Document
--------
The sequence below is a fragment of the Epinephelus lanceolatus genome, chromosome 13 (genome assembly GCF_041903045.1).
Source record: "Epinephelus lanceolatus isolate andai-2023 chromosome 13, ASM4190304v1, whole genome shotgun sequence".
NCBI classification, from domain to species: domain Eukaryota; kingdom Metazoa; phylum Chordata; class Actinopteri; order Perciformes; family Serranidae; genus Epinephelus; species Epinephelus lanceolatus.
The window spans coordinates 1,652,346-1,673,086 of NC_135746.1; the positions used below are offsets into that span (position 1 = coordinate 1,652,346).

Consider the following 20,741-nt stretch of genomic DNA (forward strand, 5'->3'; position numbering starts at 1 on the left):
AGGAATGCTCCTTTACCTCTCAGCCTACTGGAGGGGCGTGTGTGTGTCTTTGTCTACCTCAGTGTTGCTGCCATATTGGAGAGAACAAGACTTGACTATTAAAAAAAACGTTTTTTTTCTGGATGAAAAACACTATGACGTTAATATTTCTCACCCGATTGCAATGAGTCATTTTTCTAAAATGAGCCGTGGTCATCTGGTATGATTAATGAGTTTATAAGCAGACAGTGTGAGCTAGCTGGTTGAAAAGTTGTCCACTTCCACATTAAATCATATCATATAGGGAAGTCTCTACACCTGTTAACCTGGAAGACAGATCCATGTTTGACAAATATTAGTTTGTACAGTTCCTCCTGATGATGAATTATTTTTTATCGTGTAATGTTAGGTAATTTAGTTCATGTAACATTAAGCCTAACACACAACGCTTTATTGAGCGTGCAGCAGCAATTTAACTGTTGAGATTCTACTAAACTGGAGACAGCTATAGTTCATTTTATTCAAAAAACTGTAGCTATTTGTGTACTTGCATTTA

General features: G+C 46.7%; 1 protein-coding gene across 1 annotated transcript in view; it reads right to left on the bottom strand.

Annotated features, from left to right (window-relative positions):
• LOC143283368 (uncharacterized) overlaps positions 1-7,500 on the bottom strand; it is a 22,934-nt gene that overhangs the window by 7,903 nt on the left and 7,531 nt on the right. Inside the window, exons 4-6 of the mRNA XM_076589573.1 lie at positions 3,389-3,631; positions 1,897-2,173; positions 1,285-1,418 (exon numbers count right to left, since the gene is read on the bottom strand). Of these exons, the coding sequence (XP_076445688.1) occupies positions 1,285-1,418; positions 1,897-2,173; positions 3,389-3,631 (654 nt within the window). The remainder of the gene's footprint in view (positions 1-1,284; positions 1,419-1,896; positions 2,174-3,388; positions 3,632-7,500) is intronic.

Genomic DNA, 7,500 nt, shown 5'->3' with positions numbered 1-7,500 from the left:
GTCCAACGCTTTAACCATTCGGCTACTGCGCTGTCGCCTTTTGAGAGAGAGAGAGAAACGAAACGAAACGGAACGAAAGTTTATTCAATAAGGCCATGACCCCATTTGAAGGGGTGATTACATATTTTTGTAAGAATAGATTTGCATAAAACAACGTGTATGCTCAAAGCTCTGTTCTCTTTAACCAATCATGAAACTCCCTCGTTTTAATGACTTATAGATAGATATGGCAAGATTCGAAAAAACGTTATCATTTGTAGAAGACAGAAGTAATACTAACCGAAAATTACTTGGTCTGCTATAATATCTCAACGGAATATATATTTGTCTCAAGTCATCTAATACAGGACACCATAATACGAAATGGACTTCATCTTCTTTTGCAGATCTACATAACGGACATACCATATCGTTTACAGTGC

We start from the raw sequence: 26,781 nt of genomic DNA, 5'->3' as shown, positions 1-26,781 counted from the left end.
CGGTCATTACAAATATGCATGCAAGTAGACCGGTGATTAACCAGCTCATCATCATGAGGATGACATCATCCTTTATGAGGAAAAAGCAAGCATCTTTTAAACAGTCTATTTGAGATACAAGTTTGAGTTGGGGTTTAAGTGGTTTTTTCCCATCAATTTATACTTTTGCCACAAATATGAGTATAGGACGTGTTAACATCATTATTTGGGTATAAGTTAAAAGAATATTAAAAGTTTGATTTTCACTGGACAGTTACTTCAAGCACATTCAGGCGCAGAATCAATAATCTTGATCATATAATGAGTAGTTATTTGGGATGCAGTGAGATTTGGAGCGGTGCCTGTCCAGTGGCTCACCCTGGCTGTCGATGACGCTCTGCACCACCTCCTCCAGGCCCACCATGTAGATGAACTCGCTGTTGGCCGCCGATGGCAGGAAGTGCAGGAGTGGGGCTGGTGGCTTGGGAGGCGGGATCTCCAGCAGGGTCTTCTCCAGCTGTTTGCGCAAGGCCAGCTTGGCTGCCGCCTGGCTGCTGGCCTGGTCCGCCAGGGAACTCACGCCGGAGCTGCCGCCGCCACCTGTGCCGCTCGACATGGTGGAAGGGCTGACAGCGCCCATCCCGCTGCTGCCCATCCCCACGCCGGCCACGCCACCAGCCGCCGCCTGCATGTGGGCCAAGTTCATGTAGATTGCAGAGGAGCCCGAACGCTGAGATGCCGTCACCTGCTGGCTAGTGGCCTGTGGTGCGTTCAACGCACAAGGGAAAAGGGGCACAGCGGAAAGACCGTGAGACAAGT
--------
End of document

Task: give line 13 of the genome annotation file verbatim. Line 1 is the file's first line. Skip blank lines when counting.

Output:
CGGTCATTACAAATATGCATGCAAGTAGACCGGTGATTAACCAGCTCATCATCATGAGGATGACATCATCCTTTATGAGGAAAAAGCAAGCATCTTTTAAACAGTCTATTTGAGATACAAGTTTGAGTTGGGGTTTAAGTGGTTTTTTCCCATCAATTTATACTTTTGCCACAAATATGAGTATAGGACGTGTTAACATCATTATTTGGGTATAAGTTAAAAGAATATTAAAAGTTTGATTTTCACTGGACAGTTACTTCAAGCACATTCAGGCGCAGAATCAATAATCTTGATCATATAATGAGTAGTTATTTGGGATGCAGTGAGATTTGGAGCGGTGCCTGTCCAGTGGCTCACCCTGGCTGTCGATGACGCTCTGCACCACCTCCTCCAGGCCCACCATGTAGATGAACTCGCTGTTGGCCGCCGATGGCAGGAAGTGCAGGAGTGGGGCTGGTGGCTTGGGAGGCGGGATCTCCAGCAGGGTCTTCTCCAGCTGTTTGCGCAAGGCCAGCTTGGCTGCCGCCTGGCTGCTGGCCTGGTCCGCCAGGGAACTCACGCCGGAGCTGCCGCCGCCACCTGTGCCGCTCGACATGGTGGAAGGGCTGACAGCGCCCATCCCGCTGCTGCCCATCCCCACGCCGGCCACGCCACCAGCCGCCGCCTGCATGTGGGCCAAGTTCATGTAGATTGCAGAGGAGCCCGAACGCTGAGATGCCGTCACCTGCTGGCTAGTGGCCTGTGGTGCGTTCAACGCACAAGGGAAAAGGGGCACAGCGGAAAGACCGTGAGACAAGT